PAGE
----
04 September 2007

Enterprise Service Bus - Features, Usage and Critique

I recently presented some statements about the mysterious concept of ESB, the under-defined enterprise service bus. People seem to expect different things from an ESB, so I'll try to summarize a few points here:

As our industry is not really sure what an ESB really is, I'll give you a few definitions:

Defining ESB
  1. "An ESB provides an abstraction layer on top of an enterprise messaging system which allows integration architects to exploit the value of messaging without writing code." (Abbreviated from Wikipedia).
  2. An ESB, a.k.a "service container is the physical manifestation of the abstract endpoint, and provides the implementation of the service interface. A service container is a remote process that can host software components. In that respect, it has some similarities to an application server container, but with the specific goal of hosting integration services" (from David Chappell, who actually invented the term ESB and has written a book on the topic).
  3. The OASIS SOA Reference Model calls the ESB a communication infrastructure and defines: The primary task of any communication infrastructure is to facilitate the exchange of information and the exchange of intent...Especially in the case where the exchanges are across ownership boundaries, a critical issue is the interpretation of the data. This interpretation MUST be consistent between the participants in the service interaction. (found on fantastic InfoQ, where ueber-blogger Stefan Tilkov is content-editor for SOA...)

Most likely, you're still uneasy wether to use an ESB or not... read on:

Functions an ESB can (and should) deliver

Again, quoting Wikipedia, an ESB has the following characteristic functions:
  • Support for invoking (remote) services, either sync or async, with a variety of transport protocols.
  • Capabilities to route messages to appropriate destinations (addressing, dynamic-, content- or rule-based routing)
  • Capabilities to transform messages (between protocols, data formats,
  • Service Choreography or Orchestration: Ability to create and execute complex (business) processes based upon existing services.
  • Integration of other service providers, like encryption, signing, authorization, authentication, data transformation, compression.
  • Management of services, like monitoring, logging, administration.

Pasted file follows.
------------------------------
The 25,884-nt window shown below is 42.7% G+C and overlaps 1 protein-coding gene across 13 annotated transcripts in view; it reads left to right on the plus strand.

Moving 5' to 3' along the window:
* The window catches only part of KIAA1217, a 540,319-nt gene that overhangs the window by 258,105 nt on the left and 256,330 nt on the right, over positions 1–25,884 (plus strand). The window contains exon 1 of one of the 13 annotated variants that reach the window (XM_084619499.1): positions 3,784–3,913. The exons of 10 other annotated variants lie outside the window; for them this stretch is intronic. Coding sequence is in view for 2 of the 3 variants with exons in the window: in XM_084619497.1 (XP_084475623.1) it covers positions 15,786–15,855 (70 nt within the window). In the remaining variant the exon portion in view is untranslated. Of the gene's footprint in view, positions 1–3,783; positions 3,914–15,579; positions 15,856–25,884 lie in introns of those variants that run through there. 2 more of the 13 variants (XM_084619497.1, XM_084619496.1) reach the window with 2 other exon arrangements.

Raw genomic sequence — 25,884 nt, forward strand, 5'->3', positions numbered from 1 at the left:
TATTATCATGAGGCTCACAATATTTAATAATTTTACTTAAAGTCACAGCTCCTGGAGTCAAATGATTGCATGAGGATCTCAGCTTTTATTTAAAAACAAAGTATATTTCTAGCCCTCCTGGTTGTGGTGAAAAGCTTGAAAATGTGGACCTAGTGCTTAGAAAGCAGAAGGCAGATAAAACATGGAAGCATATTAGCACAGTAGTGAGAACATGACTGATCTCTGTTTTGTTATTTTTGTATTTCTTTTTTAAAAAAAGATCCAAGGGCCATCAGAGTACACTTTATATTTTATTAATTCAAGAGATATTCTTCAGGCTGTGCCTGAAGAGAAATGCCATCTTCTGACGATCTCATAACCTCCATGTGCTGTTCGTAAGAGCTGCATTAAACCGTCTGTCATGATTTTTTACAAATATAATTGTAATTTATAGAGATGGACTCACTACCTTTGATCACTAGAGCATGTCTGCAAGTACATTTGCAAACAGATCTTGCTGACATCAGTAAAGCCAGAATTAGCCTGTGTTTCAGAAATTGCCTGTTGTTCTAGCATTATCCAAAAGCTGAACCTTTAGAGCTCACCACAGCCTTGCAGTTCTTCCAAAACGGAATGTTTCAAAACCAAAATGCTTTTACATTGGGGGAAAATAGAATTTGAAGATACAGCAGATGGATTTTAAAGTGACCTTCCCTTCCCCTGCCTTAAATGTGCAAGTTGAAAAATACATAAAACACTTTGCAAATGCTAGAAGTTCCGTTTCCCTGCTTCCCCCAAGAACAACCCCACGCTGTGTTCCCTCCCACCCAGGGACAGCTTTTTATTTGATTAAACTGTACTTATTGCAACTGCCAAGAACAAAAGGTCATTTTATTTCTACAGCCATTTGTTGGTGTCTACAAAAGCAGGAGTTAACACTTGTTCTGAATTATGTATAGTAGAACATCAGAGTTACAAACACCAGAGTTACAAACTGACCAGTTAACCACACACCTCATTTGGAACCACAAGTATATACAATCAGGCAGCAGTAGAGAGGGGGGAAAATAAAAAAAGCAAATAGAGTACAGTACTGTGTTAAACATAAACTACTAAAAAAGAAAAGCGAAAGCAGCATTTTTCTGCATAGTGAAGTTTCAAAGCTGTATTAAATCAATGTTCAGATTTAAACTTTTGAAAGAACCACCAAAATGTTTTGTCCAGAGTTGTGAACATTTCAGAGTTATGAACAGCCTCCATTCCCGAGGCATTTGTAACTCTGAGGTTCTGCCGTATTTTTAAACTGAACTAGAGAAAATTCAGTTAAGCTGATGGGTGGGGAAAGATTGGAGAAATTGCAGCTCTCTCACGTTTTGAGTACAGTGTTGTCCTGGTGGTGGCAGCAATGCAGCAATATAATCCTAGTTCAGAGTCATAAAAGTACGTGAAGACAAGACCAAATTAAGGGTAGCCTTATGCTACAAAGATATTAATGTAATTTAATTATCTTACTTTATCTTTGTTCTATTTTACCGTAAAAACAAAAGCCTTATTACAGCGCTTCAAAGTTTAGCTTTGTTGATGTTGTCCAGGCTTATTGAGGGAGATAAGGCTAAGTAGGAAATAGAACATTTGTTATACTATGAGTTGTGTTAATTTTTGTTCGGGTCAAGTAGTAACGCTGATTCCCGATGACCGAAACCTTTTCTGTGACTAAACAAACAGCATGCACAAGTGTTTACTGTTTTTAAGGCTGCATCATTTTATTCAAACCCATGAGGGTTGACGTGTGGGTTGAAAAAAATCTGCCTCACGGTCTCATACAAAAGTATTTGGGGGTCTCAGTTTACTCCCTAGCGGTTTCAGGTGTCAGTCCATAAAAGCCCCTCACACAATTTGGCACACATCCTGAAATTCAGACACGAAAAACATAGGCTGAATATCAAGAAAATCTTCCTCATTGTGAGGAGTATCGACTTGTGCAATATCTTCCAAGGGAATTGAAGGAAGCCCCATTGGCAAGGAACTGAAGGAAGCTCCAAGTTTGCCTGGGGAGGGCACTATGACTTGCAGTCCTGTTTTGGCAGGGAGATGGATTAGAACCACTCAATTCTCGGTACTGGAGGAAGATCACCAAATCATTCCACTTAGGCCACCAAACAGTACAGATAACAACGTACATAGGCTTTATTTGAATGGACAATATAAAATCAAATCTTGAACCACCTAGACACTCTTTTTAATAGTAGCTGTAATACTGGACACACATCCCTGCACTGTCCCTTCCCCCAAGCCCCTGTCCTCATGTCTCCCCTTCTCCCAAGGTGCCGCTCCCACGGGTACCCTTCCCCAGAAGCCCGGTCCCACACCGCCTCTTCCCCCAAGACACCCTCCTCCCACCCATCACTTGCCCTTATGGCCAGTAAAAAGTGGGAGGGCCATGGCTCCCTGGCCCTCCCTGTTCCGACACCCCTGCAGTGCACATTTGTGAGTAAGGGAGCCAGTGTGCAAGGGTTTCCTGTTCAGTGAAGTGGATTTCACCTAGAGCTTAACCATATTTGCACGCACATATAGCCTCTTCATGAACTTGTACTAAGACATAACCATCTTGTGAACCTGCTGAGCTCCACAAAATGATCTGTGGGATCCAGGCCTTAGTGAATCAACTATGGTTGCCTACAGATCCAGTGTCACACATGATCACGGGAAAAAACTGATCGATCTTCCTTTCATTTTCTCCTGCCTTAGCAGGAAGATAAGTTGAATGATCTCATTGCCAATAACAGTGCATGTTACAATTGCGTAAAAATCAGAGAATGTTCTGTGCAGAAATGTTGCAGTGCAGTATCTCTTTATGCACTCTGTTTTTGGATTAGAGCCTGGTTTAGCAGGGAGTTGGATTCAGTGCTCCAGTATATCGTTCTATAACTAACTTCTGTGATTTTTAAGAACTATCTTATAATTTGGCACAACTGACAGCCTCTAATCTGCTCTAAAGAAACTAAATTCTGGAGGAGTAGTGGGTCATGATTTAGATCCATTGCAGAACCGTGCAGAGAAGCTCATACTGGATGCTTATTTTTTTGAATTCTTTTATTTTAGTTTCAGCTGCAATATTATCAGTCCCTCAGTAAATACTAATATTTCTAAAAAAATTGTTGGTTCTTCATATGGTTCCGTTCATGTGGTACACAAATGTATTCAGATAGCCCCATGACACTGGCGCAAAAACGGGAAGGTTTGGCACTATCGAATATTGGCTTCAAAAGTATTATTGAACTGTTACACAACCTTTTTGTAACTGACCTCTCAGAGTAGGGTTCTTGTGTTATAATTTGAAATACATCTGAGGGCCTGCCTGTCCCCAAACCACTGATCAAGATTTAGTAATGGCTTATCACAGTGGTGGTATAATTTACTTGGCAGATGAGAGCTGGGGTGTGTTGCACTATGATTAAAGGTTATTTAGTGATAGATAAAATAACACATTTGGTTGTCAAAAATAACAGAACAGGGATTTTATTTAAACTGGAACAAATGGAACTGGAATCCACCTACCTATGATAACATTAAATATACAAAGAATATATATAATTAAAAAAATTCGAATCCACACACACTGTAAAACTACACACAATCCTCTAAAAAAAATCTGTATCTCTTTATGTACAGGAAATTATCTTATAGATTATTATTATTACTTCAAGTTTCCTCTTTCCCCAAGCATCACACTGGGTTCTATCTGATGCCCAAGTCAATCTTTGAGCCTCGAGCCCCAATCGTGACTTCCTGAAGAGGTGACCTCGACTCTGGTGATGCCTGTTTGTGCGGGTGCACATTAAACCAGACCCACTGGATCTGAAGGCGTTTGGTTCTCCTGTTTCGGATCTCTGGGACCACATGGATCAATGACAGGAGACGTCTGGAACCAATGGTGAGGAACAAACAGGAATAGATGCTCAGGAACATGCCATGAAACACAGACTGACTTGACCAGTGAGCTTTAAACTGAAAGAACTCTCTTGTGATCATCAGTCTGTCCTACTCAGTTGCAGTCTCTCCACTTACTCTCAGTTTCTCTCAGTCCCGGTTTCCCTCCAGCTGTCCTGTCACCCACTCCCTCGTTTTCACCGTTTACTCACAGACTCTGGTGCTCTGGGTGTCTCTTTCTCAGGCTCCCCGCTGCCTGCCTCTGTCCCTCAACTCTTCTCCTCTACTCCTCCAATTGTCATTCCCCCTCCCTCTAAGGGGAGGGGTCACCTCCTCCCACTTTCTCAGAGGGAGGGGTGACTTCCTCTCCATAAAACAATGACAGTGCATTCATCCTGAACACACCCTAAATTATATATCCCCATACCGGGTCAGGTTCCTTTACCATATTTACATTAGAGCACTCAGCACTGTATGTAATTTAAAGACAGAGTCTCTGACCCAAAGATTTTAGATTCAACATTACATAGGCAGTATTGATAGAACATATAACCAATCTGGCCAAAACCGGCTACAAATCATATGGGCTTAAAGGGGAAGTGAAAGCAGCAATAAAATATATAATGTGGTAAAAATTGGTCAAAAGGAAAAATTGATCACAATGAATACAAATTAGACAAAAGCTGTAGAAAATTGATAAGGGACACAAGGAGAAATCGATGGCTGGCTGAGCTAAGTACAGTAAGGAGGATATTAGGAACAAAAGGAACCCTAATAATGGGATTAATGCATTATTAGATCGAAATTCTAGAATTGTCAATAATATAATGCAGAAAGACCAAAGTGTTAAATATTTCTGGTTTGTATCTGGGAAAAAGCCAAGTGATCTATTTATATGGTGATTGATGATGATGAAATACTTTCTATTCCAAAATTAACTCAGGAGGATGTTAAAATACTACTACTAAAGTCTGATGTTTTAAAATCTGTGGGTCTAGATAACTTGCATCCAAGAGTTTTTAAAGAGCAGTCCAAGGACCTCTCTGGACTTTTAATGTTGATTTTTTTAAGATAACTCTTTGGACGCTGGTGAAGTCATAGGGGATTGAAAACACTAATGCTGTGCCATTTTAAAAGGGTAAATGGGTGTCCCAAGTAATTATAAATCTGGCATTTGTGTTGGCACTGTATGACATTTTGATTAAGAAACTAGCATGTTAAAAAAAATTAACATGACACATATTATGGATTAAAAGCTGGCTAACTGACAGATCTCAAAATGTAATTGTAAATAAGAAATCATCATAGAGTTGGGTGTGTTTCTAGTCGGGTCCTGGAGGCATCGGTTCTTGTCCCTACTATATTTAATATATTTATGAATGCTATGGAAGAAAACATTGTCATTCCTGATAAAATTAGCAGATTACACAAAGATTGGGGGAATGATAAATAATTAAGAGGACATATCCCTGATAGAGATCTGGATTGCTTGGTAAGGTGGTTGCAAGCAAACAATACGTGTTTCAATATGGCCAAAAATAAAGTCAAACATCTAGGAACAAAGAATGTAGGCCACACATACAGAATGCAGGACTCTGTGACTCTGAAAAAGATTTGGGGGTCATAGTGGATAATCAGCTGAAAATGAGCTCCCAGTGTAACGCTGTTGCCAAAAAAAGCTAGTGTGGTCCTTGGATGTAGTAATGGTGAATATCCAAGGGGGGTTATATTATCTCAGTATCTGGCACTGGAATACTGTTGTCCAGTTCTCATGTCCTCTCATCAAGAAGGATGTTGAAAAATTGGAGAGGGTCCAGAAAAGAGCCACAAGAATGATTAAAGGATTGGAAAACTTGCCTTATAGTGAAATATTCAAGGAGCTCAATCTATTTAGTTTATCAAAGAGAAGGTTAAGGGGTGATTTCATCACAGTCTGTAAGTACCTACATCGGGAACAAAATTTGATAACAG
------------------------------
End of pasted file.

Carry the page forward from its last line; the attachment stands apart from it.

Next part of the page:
The problem persists: Do you (or your organization) really need that stuff?

ESB values
In his great article "ESB-oriented architecture: The wrong approach to adopting SOA", Bobby Woolfe (co-author of the famous Enterprise-Integration-Patterns book (excerpts of this available here)) argues that an ESB itself does not create value:

An ESB by itself produces no business value. An ESB is a means to an end, not the end itself. An ESB is like the electrical wiring or plumbing of an SOA. Plumbing does not produce value; sinks with water coming out of their faucets do. Wiring does not produce value; lights, especially lights connected to switches, are valuable. A road is not valuable except that it enables you to get from one point to another. An ESB without an SOA is like a road from someplace nobody is located going to other places nobody wants to be. People might eventually want to go to those places, but in the meantime, the road is all cost and no benefit.

He continues:

"Develop an ESB as part of developing the SOA. You will discover services based on business needs. Each service requires not only providers and consumers, but also a channel in the ESB to connect the two. That channel implements the service interface just like a provider (but acting as a proxy), including message formats for service requests and responses that enable remote invocation (such as interprocess communication) of the service. Differences in the consumers’ and providers’ service interfaces, message formats, scope, and qualities of service can be bridged and facilitated by mediations. All of this is the core of ESB design, and none of this can be done without knowing the services the ESB invokes. And knowing those services requires knowing the services in the SOA that will use the ESB.

In this light, connecting the applications is the easy part. Connecting their business functionality is the much greater challenge. That cannot be achieved by building only an ESB.

Potential Disadvantages of ESB

  • * You're stuck to a specific vendor, if your ESB does not adhere to open standards.
  • * Additional translation layer on top of conventional messaging systems - added complexity.
  • * No established industry standards, no clear product scoping, everything is pretty much vendor-centric.
  • * The current state of Open-Source ESB's, September 2007, is not amusing:
    • Both ServiceMix and Mule are pure horror to install and try-out. Both are, from my personal point-of-view, in research-state and not production-ready.
    • Corrected due to comments from Andrew P: I tried the Sept-07 versions of both ServiceMix and Mule, both can be installed without problems. Apart from having improved their install & config process, both now have excellent documentation. Sorry for calling them "research-statte" - my fault.
    • SOPERAs ESB cannot even be downloaded, they promised to snail-mail a DVD (which did not arrive so far, but it's only 6 weeks since I asked.).
    • Haven't tried JBoss and others yet...

Further Resources